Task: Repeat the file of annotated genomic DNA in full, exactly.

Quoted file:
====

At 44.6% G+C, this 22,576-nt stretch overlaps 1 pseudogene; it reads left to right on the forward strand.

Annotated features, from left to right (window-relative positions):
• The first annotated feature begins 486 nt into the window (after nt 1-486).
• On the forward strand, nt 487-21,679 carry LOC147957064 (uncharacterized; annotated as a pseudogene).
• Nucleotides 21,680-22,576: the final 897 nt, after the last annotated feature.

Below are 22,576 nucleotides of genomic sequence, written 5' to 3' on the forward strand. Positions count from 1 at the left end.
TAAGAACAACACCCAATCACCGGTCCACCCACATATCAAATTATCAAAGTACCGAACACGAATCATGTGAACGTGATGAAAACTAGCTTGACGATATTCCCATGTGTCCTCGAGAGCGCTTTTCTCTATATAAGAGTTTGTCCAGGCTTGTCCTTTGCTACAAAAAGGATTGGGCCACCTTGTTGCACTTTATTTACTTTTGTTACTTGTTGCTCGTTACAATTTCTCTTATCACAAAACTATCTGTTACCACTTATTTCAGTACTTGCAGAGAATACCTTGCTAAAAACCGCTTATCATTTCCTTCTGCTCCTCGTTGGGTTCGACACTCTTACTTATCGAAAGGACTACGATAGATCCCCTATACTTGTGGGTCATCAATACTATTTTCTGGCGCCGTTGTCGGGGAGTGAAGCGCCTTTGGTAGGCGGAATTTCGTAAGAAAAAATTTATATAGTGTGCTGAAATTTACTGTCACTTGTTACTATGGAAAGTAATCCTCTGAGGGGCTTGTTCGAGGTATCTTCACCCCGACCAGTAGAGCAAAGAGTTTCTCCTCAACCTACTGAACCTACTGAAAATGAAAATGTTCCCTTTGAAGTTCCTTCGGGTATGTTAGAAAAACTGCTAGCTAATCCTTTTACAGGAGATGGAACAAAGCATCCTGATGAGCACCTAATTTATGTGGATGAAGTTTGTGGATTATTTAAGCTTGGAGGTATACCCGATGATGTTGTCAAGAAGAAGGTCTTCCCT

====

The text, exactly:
At 44.6% G+C, this 22,576-nt stretch overlaps 1 pseudogene; it reads left to right on the forward strand.

Annotated features, from left to right (window-relative positions):
• The first annotated feature begins 486 nt into the window (after nt 1-486).
• On the forward strand, nt 487-21,679 carry LOC147957064 (uncharacterized; annotated as a pseudogene).
• Nucleotides 21,680-22,576: the final 897 nt, after the last annotated feature.

Below are 22,576 nucleotides of genomic sequence, written 5' to 3' on the forward strand. Positions count from 1 at the left end.
TAAGAACAACACCCAATCACCGGTCCACCCACATATCAAATTATCAAAGTACCGAACACGAATCATGTGAACGTGATGAAAACTAGCTTGACGATATTCCCATGTGTCCTCGAGAGCGCTTTTCTCTATATAAGAGTTTGTCCAGGCTTGTCCTTTGCTACAAAAAGGATTGGGCCACCTTGTTGCACTTTATTTACTTTTGTTACTTGTTGCTCGTTACAATTTCTCTTATCACAAAACTATCTGTTACCACTTATTTCAGTACTTGCAGAGAATACCTTGCTAAAAACCGCTTATCATTTCCTTCTGCTCCTCGTTGGGTTCGACACTCTTACTTATCGAAAGGACTACGATAGATCCCCTATACTTGTGGGTCATCAATACTATTTTCTGGCGCCGTTGTCGGGGAGTGAAGCGCCTTTGGTAGGCGGAATTTCGTAAGAAAAAATTTATATAGTGTGCTGAAATTTACTGTCACTTGTTACTATGGAAAGTAATCCTCTGAGGGGCTTGTTCGAGGTATCTTCACCCCGACCAGTAGAGCAAAGAGTTTCTCCTCAACCTACTGAACCTACTGAAAATGAAAATGTTCCCTTTGAAGTTCCTTCGGGTATGTTAGAAAAACTGCTAGCTAATCCTTTTACAGGAGATGGAACAAAGCATCCTGATGAGCACCTAATTTATGTGGATGAAGTTTGTGGATTATTTAAGCTTGGAGGTATACCCGATGATGTTGTCAAGAAGAAGGTCTTCCCT